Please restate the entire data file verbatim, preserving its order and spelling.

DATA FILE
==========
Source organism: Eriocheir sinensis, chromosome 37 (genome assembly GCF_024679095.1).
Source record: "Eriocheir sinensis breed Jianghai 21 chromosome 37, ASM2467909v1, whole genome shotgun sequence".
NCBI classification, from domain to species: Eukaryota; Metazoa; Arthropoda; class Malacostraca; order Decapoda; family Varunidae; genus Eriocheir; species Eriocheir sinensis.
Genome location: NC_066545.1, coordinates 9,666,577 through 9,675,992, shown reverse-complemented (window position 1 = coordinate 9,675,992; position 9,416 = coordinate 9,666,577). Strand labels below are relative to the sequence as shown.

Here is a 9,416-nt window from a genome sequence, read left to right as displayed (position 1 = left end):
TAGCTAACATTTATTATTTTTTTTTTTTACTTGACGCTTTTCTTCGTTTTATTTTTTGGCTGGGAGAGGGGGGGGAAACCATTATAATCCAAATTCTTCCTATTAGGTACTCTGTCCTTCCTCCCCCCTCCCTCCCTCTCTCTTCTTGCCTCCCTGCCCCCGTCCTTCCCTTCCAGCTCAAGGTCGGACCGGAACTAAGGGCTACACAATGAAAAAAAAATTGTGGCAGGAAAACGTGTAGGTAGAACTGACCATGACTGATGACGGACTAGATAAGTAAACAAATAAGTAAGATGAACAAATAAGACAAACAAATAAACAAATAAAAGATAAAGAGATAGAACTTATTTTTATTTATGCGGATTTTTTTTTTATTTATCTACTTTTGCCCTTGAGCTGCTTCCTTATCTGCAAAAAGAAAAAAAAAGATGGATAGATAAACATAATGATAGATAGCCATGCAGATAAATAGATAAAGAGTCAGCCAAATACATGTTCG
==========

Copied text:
Source organism: Eriocheir sinensis, chromosome 37 (genome assembly GCF_024679095.1).
Source record: "Eriocheir sinensis breed Jianghai 21 chromosome 37, ASM2467909v1, whole genome shotgun sequence".
NCBI classification, from domain to species: Eukaryota; Metazoa; Arthropoda; class Malacostraca; order Decapoda; family Varunidae; genus Eriocheir; species Eriocheir sinensis.
Genome location: NC_066545.1, coordinates 9,666,577 through 9,675,992, shown reverse-complemented (window position 1 = coordinate 9,675,992; position 9,416 = coordinate 9,666,577). Strand labels below are relative to the sequence as shown.

Here is a 9,416-nt window from a genome sequence, read left to right as displayed (position 1 = left end):
TAGCTAACATTTATTATTTTTTTTTTTTACTTGACGCTTTTCTTCGTTTTATTTTTTGGCTGGGAGAGGGGGGGGAAACCATTATAATCCAAATTCTTCCTATTAGGTACTCTGTCCTTCCTCCCCCCTCCCTCCCTCTCTCTTCTTGCCTCCCTGCCCCCGTCCTTCCCTTCCAGCTCAAGGTCGGACCGGAACTAAGGGCTACACAATGAAAAAAAAATTGTGGCAGGAAAACGTGTAGGTAGAACTGACCATGACTGATGACGGACTAGATAAGTAAACAAATAAGTAAGATGAACAAATAAGACAAACAAATAAACAAATAAAAGATAAAGAGATAGAACTTATTTTTATTTATGCGGATTTTTTTTTTATTTATCTACTTTTGCCCTTGAGCTGCTTCCTTATCTGCAAAAAGAAAAAAAAAGATGGATAGATAAACATAATGATAGATAGCCATGCAGATAAATAGATAAAGAGTCAGCCAAATACATGTTCG